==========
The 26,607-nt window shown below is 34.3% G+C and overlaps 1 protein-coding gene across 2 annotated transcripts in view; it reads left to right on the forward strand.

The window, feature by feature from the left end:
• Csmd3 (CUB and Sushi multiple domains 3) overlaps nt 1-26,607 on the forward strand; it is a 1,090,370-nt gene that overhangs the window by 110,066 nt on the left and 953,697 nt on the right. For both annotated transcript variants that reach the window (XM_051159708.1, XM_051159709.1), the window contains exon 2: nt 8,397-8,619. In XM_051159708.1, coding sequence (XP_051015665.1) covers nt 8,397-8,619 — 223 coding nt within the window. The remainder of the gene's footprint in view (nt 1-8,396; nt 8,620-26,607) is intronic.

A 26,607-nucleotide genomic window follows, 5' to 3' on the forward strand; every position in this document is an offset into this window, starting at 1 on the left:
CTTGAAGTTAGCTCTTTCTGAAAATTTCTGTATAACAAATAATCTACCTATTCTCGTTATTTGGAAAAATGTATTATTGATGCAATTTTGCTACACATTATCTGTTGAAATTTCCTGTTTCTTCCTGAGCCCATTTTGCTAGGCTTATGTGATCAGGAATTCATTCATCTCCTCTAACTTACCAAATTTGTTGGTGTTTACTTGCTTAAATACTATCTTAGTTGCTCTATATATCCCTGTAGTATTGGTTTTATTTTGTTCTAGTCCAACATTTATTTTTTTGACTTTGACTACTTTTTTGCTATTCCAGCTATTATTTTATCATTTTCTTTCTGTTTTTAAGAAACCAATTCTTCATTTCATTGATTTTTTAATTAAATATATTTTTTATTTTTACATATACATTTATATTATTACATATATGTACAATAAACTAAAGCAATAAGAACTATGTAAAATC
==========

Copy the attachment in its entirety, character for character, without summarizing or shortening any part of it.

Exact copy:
The 26,607-nt window shown below is 34.3% G+C and overlaps 1 protein-coding gene across 2 annotated transcripts in view; it reads left to right on the forward strand.

The window, feature by feature from the left end:
• Csmd3 (CUB and Sushi multiple domains 3) overlaps nt 1-26,607 on the forward strand; it is a 1,090,370-nt gene that overhangs the window by 110,066 nt on the left and 953,697 nt on the right. For both annotated transcript variants that reach the window (XM_051159708.1, XM_051159709.1), the window contains exon 2: nt 8,397-8,619. In XM_051159708.1, coding sequence (XP_051015665.1) covers nt 8,397-8,619 — 223 coding nt within the window. The remainder of the gene's footprint in view (nt 1-8,396; nt 8,620-26,607) is intronic.

A 26,607-nucleotide genomic window follows, 5' to 3' on the forward strand; every position in this document is an offset into this window, starting at 1 on the left:
CTTGAAGTTAGCTCTTTCTGAAAATTTCTGTATAACAAATAATCTACCTATTCTCGTTATTTGGAAAAATGTATTATTGATGCAATTTTGCTACACATTATCTGTTGAAATTTCCTGTTTCTTCCTGAGCCCATTTTGCTAGGCTTATGTGATCAGGAATTCATTCATCTCCTCTAACTTACCAAATTTGTTGGTGTTTACTTGCTTAAATACTATCTTAGTTGCTCTATATATCCCTGTAGTATTGGTTTTATTTTGTTCTAGTCCAACATTTATTTTTTTGACTTTGACTACTTTTTTGCTATTCCAGCTATTATTTTATCATTTTCTTTCTGTTTTTAAGAAACCAATTCTTCATTTCATTGATTTTTTAATTAAATATATTTTTTATTTTTACATATACATTTATATTATTACATATATGTACAATAAACTAAAGCAATAAGAACTATGTAAAATC